In the figure, the center has been given to us. Therefore, we can simply state that 𝑧1=4+𝑖. However, we need to calculate the radius. Firstly, we notice that the circle intersects the imaginary axis at 7𝑖. Therefore, to find the radius, we can either use the Pythagorean theorem or simply evaluate the modulus of the difference of this complex number with 𝑧1.

Hence, π‘Ÿ=|7π‘–βˆ’(4+𝑖)|=|βˆ’4+6𝑖|.

Using the definition of the modulus, we have π‘Ÿ=√(βˆ’4)2+62=√52=2√13.

Notice that we are considering the region exterior to this circle. Therefore, we are considering the points which are further from the center than the radius. Furthermore, a solid line has been used in the figure which represents that the boundary points are included. Hence, the region is described by the following inequality: |π‘§βˆ’4βˆ’π‘–|β‰₯2√13.

To describe more interesting regions in the complex plane, we often want to talk about the regions that are subject to multiple constraints on the value of 𝑧. One of the common ways to do this is by using set notation and set operations.

Recall that the notation {π‘§βˆˆβ„‚βˆΆRe(𝑧)<0} means that we are talking about the set of all complex numbers which have a positive real part. This notation is referred to as set builder notation. Furthermore, when talking about sets, there are a number of common operations we perform.

Unions, Intersections, and Complements

For two sets 𝐴,π΅βŠ‚π‘ˆ, where π‘ˆ is the universal set which contains both 𝐴 and 𝐡, we define the union of 𝐴 and 𝐡 to be the set of all elements that are in 𝐴 or in 𝐡. Notice that when we say β€œor” we are using the inclusive or; that is, we mean that an element is in 𝐴 or 𝐡 or in both 𝐴 and 𝐡. We use the notation 𝐴βˆͺ𝐡 to represent the union. Using set builder notation, we can write 𝐴βˆͺ𝐡={π‘₯βˆˆπ‘ˆβˆΆπ‘₯∈𝐴orπ‘₯∈𝐡}.

The intersection of 𝐴 and 𝐡 is defined as the set of all elements that are in both 𝐴 and 𝐡. We write this as 𝐴∩𝐡. Using set builder notation, we can write 𝐴∩𝐡={π‘₯βˆˆπ‘ˆβˆΆπ‘₯∈𝐴andπ‘₯∈𝐡}.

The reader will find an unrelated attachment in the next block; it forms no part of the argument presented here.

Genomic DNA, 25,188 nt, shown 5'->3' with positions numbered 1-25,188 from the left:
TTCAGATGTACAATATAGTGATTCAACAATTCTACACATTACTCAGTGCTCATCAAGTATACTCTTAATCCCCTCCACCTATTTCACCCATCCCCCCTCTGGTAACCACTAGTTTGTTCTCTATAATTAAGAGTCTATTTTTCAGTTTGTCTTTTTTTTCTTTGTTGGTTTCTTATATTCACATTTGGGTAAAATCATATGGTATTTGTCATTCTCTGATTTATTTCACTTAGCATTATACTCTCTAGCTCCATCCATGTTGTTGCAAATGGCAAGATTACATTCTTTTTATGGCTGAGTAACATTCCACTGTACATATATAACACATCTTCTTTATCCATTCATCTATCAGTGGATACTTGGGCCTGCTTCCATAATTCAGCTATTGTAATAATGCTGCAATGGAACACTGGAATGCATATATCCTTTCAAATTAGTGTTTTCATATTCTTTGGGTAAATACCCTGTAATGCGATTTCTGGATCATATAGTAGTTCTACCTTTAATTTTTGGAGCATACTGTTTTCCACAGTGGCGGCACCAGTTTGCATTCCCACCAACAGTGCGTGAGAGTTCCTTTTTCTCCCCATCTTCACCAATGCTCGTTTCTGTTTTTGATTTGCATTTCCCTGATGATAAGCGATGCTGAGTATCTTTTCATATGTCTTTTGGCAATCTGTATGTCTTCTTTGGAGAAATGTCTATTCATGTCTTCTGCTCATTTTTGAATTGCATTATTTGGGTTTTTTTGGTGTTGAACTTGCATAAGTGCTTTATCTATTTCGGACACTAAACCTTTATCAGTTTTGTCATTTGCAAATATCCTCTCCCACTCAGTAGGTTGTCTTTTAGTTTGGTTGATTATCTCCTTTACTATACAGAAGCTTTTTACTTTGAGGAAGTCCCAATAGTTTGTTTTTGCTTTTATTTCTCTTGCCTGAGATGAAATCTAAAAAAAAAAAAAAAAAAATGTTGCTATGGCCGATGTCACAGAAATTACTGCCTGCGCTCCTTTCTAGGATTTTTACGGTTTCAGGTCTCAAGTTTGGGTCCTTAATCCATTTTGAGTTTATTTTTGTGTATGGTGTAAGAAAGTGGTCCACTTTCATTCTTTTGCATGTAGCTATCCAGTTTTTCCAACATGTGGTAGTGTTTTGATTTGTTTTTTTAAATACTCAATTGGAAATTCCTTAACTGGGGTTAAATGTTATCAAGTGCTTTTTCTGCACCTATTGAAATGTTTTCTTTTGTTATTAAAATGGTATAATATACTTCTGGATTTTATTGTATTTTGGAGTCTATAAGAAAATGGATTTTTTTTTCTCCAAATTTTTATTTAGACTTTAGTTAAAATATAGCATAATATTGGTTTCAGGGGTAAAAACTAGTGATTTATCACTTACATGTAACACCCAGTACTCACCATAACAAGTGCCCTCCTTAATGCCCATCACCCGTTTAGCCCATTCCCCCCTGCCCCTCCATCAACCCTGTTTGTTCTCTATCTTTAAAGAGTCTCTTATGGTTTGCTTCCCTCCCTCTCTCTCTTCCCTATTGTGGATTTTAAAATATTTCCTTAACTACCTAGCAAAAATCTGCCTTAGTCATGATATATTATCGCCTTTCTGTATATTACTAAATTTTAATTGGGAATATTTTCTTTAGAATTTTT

Finally, we define the complement of a set 𝐴 to be all of the elements that are in the universal set but not in 𝐴. We use the notation 𝐴 to represent this. Using set builder notation, we can write this as 𝐴={π‘₯βˆˆπ‘ˆβˆΆπ‘₯βˆ‰π΄}.

We can represent each one of these using a Venn diagram as follows.

Example 3: Representing Composite Regions in the Complex Plane

We define the regions 𝐴, 𝐡, and 𝐢 in the complex plane as 𝐴={π‘§βˆˆβ„‚βˆΆRe(𝑧)<4},𝐡={π‘§βˆˆβ„‚βˆΆ|𝑧|≀|π‘§βˆ’8βˆ’12𝑖|},𝐢={π‘§βˆˆβ„‚βˆΆ|π‘§βˆ’6βˆ’5𝑖|<5}.

Which of the following figures could represent the region of the complex plane defined by ο€Ίπ΄βˆ©π΅ο†βˆͺ𝐢?


The best approach to solving this problem is first to consider the regions represented by 𝐴, 𝐡, and 𝐢 separately. Beginning with 𝐴, we will first consider the region represented by 𝐴={π‘§βˆˆβ„‚βˆΆRe(𝑧)<4} and then its complement. Notice that 𝐴 represents all the complex numbers with real parts less than 4. Hence, this will be the region to the left of the line π‘₯=4. Notice that since the inequality is strict, we will represent the boundary with a dashed line. The figure below shows the region 𝐴.

We, however, do not need to consider the region 𝐴; we need to consider 𝐴. This will be the region of all the points not in 𝐴. We can think about this visually, by inverting the regions we have shaded in the plane. Notice, when doing this, that we need to change the boundary from a dashed line to a solid line. Alternatively, we can think about this more abstractly as follows. Since 𝐴 represents all complex numbers with a real part less than 4, 𝐴 will represent all complex numbers with a real part greater than or equal to 4. Whichever approach we use, we can represent 𝐴 as the following region.